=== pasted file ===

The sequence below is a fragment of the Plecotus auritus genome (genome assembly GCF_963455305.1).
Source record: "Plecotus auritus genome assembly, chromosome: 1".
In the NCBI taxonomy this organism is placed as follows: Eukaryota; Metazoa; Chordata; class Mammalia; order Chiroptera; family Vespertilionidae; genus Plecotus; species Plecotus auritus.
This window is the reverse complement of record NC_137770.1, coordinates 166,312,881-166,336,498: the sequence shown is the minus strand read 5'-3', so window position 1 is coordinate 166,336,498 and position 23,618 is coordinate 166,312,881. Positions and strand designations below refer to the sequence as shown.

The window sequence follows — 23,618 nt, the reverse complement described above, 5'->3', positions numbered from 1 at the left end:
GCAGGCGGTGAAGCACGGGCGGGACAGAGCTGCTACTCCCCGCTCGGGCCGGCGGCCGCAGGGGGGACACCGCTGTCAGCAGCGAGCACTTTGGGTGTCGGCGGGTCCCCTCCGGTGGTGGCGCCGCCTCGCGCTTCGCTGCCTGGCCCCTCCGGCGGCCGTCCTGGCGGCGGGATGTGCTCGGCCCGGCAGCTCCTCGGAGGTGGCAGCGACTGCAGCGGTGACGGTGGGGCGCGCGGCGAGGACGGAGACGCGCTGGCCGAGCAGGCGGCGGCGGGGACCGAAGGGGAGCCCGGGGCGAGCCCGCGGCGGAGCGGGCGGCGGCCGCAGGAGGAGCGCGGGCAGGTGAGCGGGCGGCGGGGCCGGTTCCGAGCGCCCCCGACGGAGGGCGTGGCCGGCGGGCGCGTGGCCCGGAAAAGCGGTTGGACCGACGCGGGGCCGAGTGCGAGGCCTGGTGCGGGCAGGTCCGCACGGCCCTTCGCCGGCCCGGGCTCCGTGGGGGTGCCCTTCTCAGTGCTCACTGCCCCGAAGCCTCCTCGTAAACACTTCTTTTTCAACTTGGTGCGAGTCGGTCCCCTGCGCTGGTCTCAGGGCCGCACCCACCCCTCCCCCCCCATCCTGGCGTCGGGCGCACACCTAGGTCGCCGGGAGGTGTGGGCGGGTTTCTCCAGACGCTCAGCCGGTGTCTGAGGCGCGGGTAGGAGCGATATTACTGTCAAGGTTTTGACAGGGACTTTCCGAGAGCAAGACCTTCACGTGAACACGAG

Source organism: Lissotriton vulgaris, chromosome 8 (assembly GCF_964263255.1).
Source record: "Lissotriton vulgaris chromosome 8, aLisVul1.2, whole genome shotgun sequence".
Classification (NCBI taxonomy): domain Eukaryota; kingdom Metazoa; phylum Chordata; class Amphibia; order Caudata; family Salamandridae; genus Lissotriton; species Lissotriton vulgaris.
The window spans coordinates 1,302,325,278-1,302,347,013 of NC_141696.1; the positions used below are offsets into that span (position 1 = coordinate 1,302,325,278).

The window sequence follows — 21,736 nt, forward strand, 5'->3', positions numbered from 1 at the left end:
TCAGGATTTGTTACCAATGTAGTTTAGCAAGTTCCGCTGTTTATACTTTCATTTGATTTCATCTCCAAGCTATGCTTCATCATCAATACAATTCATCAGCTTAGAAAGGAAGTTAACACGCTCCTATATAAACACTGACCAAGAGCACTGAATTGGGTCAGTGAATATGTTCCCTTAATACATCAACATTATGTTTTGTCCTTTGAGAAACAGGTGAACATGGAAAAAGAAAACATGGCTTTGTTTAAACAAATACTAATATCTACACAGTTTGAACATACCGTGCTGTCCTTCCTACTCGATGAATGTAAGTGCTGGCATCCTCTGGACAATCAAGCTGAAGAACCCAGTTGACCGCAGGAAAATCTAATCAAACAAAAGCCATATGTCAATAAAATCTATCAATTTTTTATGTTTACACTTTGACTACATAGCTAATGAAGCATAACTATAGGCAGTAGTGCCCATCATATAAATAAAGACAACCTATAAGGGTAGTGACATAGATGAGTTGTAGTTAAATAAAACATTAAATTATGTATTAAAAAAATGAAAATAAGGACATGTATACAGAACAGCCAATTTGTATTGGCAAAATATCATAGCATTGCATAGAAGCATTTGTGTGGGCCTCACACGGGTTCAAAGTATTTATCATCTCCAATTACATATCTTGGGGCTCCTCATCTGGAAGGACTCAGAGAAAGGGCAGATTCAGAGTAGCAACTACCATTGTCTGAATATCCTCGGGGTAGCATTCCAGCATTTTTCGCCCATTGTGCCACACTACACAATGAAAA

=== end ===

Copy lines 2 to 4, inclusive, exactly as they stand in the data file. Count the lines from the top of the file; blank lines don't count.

Source record: "Plecotus auritus genome assembly, chromosome: 1".
In the NCBI taxonomy this organism is placed as follows: Eukaryota; Metazoa; Chordata; class Mammalia; order Chiroptera; family Vespertilionidae; genus Plecotus; species Plecotus auritus.
This window is the reverse complement of record NC_137770.1, coordinates 166,312,881-166,336,498: the sequence shown is the minus strand read 5'-3', so window position 1 is coordinate 166,336,498 and position 23,618 is coordinate 166,312,881. Positions and strand designations below refer to the sequence as shown.